7. Conclusions

Tree-ring fire histories are powerful tools for understanding fire ecology. Future applications of these tools will deepen our knowledge of fire behavior and fire effects on vegetation across broad spatial and temporal scales. This knowledge is important for delving into past fire regimes, understanding current vegetation and fuel dynamics, and managing them to achieve desired outcomes in the future (e.g., Fulé 2008 [32]). As we continue to apply dendrochronology to study fire, we can also use these records to address compelling and broad-scale scientific questions related to the carbon cycle and global planetary change. Fire, humans, climate, and vegetation interact in various ways and we need to understand these interactions to develop skillful predictive models. Advancing the fields of fire ecology and science across the country and the globe will become more important as the continents continue to burn and human-induced climate change forces us to pay back the fire deficit.

Acknowledgments

We are grateful to Tom Swetnam for discussions and contributions that improved earlier versions of this manuscript, as well as two anonymous reviewers for comments and suggestions that helped improve the paper. Any use of trade, firm, or product names is for descriptive purposes only and does not imply endorsement by the U.S. Government.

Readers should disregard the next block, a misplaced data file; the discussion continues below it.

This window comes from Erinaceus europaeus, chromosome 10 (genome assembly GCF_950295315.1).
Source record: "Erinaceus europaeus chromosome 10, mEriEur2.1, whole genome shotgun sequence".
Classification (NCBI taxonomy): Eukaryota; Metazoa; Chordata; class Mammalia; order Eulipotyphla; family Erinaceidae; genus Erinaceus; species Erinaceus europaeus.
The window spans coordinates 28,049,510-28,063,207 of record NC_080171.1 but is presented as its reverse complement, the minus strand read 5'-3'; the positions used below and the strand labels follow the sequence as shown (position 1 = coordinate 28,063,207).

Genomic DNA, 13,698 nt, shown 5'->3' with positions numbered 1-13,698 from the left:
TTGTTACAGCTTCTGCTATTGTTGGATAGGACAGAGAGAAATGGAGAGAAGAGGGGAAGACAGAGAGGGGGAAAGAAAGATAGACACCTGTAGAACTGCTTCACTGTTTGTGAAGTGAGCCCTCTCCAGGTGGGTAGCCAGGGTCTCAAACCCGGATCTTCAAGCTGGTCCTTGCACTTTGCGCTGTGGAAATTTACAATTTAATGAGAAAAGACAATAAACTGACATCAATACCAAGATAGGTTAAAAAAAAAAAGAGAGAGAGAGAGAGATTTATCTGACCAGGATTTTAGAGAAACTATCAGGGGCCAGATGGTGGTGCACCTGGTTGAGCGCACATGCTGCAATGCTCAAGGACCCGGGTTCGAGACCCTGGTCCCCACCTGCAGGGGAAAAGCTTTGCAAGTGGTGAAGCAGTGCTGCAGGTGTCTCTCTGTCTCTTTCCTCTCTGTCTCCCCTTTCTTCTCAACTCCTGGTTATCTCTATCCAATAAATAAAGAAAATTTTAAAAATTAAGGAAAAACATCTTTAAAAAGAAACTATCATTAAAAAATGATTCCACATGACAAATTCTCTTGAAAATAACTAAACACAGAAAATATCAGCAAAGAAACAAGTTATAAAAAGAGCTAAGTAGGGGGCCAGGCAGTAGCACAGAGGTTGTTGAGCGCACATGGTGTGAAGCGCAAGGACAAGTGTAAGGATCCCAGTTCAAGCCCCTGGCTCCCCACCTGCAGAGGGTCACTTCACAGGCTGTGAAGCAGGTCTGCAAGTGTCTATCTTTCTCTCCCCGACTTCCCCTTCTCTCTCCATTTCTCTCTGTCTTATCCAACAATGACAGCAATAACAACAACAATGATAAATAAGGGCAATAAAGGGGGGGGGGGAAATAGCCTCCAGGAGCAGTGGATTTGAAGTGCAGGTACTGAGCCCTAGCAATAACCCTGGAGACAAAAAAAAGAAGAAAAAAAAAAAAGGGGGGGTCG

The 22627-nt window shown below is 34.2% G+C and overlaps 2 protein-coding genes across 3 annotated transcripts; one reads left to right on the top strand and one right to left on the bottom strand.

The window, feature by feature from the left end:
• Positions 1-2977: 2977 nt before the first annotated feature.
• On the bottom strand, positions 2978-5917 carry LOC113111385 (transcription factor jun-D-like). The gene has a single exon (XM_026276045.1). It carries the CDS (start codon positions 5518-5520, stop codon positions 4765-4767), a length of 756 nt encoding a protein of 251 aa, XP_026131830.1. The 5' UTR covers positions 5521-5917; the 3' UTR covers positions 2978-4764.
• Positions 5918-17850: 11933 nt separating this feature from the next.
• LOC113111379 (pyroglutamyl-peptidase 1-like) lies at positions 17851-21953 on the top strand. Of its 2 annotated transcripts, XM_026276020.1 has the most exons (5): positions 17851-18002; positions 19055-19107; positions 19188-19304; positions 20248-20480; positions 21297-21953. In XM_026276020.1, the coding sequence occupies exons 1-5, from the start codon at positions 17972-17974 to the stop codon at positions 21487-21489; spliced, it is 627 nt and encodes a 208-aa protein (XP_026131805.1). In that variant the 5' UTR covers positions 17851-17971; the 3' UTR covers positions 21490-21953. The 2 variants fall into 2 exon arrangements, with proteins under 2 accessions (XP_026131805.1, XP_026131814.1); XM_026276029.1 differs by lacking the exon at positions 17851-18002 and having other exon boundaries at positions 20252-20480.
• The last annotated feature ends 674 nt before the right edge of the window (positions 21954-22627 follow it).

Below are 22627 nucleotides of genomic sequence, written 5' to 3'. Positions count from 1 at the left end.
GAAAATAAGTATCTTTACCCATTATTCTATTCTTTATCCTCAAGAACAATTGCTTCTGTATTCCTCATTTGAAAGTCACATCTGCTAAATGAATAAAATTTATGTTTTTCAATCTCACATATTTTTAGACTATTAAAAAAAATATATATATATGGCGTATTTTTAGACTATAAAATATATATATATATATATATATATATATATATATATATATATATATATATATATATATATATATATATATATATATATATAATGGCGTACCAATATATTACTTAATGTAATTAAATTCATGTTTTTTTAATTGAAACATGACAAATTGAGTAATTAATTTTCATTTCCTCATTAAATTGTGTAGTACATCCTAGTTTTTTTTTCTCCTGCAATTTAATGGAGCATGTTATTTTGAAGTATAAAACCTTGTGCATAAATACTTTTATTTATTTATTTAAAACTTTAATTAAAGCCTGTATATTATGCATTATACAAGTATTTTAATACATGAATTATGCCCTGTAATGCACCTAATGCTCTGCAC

Author Contributions

GLH, CHB, PMB, DAF, WTF, HDGM, AH, EKH, MWK, CWL, EQM, RSM, ATN, WJP, MTR, TS, RLS, LAS, MCS, EKS, and AHT contributed equally in writing this paper.

Conflicts of Interest

The authors declare no conflict of interest.

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Figure 1. Demonstration image of a crossdated fire-scarred sample. Image is a Pseudotsuga menziesii [(Mirb.) Franco; Douglas-fir] cross section that was sampled for a fire history study in the Salmon-Challis National Forest, Idaho. This crossdated sample spans the period 1427–2001, and each fire scar and season is recorded (e.g., 1835 D, dormant). Sample collection and crossdating conducted by John Sloan and James P. Riser II.
Figure 1. Demonstration image of a crossdated fire-scarred sample. Image is a Pseudotsuga menziesii [(Mirb.) Franco; Douglas-fir] cross section that was sampled for a fire history study in the Salmon-Challis National Forest, Idaho. This crossdated sample spans the period 1427–2001, and each fire scar and season is recorded (e.g., 1835 D, dormant). Sample collection and crossdating conducted by John Sloan and James P. Riser II.